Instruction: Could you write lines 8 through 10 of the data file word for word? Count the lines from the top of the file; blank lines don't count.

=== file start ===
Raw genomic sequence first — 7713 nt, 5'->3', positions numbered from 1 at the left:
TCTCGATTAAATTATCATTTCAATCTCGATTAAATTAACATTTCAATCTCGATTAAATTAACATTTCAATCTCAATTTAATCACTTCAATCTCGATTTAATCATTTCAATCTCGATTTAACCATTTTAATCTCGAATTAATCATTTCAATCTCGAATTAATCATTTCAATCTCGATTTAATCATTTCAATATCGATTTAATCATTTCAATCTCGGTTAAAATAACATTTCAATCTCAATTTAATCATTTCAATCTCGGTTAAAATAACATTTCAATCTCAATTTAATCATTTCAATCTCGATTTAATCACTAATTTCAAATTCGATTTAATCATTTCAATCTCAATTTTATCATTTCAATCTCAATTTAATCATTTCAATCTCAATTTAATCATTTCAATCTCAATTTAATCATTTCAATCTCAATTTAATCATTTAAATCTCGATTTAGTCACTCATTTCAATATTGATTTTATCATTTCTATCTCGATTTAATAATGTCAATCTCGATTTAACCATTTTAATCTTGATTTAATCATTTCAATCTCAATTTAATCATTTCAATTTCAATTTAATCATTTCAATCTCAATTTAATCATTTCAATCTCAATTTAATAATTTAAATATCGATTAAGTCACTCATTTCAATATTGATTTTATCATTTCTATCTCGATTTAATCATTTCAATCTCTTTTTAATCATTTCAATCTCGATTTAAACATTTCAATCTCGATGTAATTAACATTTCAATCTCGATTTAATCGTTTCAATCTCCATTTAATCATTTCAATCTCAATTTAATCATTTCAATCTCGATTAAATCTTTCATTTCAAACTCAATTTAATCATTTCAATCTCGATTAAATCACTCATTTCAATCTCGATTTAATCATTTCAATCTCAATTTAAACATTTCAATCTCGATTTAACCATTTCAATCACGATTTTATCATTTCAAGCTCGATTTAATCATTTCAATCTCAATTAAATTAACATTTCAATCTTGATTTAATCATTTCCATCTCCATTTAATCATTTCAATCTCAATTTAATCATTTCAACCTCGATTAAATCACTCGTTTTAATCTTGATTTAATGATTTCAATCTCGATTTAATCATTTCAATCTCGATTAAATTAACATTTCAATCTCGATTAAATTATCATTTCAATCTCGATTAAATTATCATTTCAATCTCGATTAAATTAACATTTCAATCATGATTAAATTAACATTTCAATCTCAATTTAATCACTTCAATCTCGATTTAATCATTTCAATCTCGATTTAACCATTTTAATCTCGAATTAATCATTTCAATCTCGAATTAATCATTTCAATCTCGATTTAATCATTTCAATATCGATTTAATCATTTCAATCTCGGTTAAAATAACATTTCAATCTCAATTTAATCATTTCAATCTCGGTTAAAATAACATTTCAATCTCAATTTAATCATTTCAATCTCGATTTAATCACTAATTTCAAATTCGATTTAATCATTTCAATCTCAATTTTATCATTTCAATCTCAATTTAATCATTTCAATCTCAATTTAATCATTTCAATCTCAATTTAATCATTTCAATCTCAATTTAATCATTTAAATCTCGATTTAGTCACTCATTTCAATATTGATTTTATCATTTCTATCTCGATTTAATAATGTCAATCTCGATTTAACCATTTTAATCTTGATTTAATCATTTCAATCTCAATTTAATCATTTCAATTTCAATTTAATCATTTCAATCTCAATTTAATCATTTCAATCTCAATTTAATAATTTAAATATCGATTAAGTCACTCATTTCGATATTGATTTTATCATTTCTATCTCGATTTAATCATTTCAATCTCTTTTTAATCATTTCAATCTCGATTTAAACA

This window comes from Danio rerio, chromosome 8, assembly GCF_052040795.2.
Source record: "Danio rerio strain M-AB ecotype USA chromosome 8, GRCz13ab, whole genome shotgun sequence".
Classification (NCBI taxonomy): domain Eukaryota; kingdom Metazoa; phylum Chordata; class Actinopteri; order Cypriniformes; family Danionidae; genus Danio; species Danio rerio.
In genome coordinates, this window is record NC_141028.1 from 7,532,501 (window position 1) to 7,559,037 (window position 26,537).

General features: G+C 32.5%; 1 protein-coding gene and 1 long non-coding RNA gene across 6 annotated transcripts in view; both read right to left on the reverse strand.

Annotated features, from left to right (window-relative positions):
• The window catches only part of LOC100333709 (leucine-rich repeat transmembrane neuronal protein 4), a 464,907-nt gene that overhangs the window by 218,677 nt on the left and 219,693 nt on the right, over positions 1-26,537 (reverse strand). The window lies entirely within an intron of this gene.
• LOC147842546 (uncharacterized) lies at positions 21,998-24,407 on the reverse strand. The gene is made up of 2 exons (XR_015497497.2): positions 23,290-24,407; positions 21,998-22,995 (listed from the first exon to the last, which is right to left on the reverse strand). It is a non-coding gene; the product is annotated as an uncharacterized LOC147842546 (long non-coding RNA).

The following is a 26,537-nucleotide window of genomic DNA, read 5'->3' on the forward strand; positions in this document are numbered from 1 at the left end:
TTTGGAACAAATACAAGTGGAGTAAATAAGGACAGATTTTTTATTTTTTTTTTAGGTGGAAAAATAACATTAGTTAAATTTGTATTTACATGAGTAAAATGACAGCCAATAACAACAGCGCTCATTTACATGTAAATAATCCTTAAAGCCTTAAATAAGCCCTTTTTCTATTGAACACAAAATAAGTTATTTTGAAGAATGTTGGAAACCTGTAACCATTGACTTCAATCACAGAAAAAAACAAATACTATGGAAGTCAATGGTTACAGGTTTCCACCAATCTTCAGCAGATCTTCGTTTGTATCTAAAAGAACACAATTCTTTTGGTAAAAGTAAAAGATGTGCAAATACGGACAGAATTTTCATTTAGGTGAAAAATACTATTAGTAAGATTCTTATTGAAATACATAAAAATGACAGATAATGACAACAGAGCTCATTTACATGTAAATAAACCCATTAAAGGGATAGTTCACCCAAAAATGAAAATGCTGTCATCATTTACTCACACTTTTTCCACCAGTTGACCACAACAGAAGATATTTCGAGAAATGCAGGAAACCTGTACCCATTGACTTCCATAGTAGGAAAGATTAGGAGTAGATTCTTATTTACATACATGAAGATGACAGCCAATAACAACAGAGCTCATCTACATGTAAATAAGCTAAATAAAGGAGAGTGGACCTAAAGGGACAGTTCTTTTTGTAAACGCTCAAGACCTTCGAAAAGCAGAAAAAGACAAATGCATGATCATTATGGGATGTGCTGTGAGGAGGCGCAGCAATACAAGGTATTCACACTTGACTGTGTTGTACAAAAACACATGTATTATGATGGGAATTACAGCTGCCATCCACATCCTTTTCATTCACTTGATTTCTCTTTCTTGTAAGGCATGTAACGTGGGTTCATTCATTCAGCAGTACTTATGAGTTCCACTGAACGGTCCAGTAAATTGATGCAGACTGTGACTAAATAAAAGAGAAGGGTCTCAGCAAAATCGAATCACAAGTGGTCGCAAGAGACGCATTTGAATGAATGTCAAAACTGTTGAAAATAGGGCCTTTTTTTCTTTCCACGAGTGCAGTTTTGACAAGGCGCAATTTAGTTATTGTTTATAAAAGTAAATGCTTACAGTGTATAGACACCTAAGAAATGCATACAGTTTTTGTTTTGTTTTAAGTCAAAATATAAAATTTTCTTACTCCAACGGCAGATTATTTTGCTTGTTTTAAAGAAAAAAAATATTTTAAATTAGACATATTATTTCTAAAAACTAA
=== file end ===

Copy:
Annotated features, from left to right (window-relative positions):
• The window catches only part of LOC100333709 (leucine-rich repeat transmembrane neuronal protein 4), a 464,907-nt gene that overhangs the window by 218,677 nt on the left and 219,693 nt on the right, over positions 1-26,537 (reverse strand). The window lies entirely within an intron of this gene.
• LOC147842546 (uncharacterized) lies at positions 21,998-24,407 on the reverse strand. The gene is made up of 2 exons (XR_015497497.2): positions 23,290-24,407; positions 21,998-22,995 (listed from the first exon to the last, which is right to left on the reverse strand). It is a non-coding gene; the product is annotated as an uncharacterized LOC147842546 (long non-coding RNA).